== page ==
Python and JSON With Maya

JSON is a fantastic data-interchange format praised for its legibility, especially in comparison to other common data formats such as XML. When developing plugins for Maya - especially those that export data - JSON is a very compelling format to use. Lucky for us, Python has native support for JSON, and it is very easy to use.

A Simple Example

A very useful feature the JSON implementation in Python supports is directly converting a Python dictionary into a JSON string, which then can be exported accordingly. What is more, nested dictionaries are automatically interpreted as one may expect in the conversion process - they become sub-elements of the parent within the generated JSON. Below shows a simple nested dictionary nesting our good friends Charles and Isaac along with some information about them, and then generates a JSON string based on the dictionary. The Python documentation for JSON details many of the customizable properties available during the JSON conversion process, of which a couple are demonstrated in the aforementioned snippet.

import json
 
json_str = {
	'genius0': {
		'forename': 'Charles',
		'surname': 'Darwin',
		'age': '73'
	},
	'genius1': {
		'forename': 'Isaac',
		'surname': 'Newton',
		'age': '84'
	}
}
 
output_json = json.dumps(json_str, sort_keys=True, indent=2, separators=(',', ': '))
print output_json
 
# output:
# {
#   "genius0": {
#     "age": "73",
#     "forename": "Charles",
#     "surname": "Darwin"
#   },
#   "genius1": {
#     "age": "84",
#     "forename": "Isaac",
#     "surname": "Newton"
#   }
# }

A Practical Maya Example

There are multitudinous uses for exporting various Maya data into an external format such as JSON. A real-world example is a plugin I developed to assist a friend during their master's project at university. Hundreds of custom Maya nodes were placed in the 3D scene, and then numerous data, including custom attributes, were read into a nested dictionary structure and then exported to JSON for use elsewhere.

That all sounds nice, but how does one practically unite Maya's data into potentially nested data structures and then convert into JSON? The example below clearly demonstrates this process in a simplified form. In this example, the position, vertex count, and triangle count of all selected transforms (assumed to have a mesh node as a child) are uniquely stored. The dictionary that is used to generate the JSON - json_str - is populated with the variable node for all selected objects, where node is a dictionary consisting of the position, vertex count, and triangle count. It is worth nothing that it is also possible to store a list of the node variable in order to have multiple entries. For instance, if one were to export all meshes, it may be desirable to group them all in a single JSON node, and that would be accomplished by using a list of further dictionaries in a similar format to node. Exporting the JSON using the generated nested dictionary is as simple as the example we have previously seen, with the same configurable options you can tweak to your own desired settings.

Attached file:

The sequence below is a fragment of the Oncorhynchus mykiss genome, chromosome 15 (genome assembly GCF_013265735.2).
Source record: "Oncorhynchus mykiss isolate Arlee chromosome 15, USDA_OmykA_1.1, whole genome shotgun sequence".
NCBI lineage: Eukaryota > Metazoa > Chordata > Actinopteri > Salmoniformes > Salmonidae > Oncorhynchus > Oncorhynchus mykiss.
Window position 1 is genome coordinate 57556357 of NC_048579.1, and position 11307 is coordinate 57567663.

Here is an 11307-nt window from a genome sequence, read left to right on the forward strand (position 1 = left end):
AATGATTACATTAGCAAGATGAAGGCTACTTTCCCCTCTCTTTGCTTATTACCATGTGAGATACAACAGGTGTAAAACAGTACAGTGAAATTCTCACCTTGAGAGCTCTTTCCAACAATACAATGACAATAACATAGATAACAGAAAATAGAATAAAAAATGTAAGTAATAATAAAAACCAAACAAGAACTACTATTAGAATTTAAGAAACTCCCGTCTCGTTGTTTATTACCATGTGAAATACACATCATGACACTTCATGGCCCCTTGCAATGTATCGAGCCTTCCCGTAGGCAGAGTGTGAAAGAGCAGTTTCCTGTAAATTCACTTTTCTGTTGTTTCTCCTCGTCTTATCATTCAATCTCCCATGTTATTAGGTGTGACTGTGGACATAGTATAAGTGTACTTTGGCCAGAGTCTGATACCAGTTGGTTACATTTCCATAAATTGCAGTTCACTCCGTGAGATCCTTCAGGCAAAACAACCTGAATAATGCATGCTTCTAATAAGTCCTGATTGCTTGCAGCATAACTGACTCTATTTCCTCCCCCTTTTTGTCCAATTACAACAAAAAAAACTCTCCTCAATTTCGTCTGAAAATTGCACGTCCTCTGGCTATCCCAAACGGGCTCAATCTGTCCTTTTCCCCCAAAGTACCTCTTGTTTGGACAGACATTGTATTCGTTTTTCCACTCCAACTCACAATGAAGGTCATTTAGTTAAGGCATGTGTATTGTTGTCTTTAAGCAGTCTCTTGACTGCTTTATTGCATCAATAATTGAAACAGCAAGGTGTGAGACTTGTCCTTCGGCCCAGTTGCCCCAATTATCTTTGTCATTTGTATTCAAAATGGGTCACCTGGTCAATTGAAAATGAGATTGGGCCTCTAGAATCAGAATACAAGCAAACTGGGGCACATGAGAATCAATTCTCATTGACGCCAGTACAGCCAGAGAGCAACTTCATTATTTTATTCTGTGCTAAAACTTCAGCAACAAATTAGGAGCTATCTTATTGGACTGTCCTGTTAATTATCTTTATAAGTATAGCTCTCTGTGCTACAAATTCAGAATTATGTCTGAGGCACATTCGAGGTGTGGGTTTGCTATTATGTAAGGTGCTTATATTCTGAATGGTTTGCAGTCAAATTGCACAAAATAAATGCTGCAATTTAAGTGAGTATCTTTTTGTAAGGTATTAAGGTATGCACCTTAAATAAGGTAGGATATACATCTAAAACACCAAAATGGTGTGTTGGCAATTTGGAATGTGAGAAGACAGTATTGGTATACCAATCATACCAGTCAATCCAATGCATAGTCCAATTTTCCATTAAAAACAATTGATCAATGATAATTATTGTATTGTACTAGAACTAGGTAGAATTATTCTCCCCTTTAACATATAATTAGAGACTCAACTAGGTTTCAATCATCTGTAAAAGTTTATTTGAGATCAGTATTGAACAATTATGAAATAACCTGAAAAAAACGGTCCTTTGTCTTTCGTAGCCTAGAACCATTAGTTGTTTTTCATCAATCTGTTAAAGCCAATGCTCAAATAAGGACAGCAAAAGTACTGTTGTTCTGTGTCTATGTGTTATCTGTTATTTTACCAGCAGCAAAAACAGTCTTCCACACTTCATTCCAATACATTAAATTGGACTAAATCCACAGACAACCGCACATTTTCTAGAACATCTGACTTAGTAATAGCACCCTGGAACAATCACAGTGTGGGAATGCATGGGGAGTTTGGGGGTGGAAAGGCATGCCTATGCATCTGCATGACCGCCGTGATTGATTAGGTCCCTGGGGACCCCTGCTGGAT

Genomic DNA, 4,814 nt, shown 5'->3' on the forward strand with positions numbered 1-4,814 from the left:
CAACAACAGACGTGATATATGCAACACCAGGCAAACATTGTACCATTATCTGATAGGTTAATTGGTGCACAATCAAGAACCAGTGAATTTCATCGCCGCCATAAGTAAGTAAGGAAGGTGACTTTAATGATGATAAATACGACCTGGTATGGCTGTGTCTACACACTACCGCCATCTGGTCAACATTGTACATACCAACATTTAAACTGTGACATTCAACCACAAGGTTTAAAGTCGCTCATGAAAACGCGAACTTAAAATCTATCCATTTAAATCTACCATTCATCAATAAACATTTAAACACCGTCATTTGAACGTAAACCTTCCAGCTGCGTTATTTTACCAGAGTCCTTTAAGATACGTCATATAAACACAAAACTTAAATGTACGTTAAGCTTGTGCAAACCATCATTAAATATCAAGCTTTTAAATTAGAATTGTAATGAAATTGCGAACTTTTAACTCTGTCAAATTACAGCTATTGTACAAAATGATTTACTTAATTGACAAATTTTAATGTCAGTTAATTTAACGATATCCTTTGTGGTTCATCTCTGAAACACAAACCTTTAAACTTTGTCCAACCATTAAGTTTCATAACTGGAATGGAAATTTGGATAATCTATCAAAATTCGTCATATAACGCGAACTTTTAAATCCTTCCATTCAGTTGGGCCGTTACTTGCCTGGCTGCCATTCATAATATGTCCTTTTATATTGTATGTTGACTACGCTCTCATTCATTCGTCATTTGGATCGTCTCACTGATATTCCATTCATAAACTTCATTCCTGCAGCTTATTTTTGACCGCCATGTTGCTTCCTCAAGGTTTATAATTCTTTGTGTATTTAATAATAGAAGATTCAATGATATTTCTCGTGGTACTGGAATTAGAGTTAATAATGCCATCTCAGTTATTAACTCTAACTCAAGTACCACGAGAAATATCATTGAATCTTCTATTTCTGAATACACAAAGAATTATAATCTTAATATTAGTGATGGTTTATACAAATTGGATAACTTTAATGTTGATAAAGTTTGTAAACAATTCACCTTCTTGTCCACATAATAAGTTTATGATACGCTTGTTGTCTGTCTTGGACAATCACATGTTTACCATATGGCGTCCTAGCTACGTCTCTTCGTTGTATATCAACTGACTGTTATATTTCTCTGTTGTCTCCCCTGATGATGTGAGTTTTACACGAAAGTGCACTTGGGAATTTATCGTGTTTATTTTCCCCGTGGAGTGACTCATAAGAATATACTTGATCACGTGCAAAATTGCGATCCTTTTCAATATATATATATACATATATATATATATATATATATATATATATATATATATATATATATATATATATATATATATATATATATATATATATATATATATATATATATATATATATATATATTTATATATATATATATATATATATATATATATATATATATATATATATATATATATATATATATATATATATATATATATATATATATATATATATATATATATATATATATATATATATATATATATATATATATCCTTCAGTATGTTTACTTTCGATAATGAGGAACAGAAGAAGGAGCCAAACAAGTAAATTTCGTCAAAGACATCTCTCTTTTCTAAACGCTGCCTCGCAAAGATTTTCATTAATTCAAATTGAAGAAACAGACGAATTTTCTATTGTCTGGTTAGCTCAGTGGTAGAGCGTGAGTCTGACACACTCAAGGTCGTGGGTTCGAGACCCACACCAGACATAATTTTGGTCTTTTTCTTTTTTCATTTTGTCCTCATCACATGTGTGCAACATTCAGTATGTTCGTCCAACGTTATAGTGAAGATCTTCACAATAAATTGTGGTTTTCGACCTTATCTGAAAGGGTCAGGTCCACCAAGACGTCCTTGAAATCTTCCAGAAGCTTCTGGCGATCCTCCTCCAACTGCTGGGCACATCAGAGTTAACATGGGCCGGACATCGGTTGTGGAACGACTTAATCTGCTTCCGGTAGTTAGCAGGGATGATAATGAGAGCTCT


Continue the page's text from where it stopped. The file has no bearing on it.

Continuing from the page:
import json
import maya.cmds as cmds
 
json_str = {}
selected_obj = cmds.ls(sl=True, type='transform')
for curr_obj in selected_obj:
	position = cmds.xform(curr_obj, query=True, translation=True, worldSpace=True)
	node = {
		'position': str(round(position[0], 2)) + ',' + str(round(position[1], 2)) + ',' + str(round(position[2], 2)),
		'vertices': str(cmds.polyEvaluate(curr_obj, vertex=True)),
		'triangles': str(cmds.polyEvaluate(curr_obj, triangle=True))
	}
	json_str[curr_obj] = node
	
output_json = json.dumps(json_str, sort_keys=True, indent=2, separators=(',', ': '))
print output_json
 
# output:
# {
#   "pCube1": {
#     "position": "-3.62,4.02,-5.13",
#     "triangles": "12",
#     "vertices": "8"
#   },
#   "pSphere1": {
#     "position": "5.38,0.0,8.16",
#     "triangles": "760",
#     "vertices": "382"
#   }
# }

Although the above example was intentionally simplified, I hope the technique of building nested dictionaries from Maya's data and then converting that dictionary into JSON formatting was clearly conveyed, as well as how useful it can be.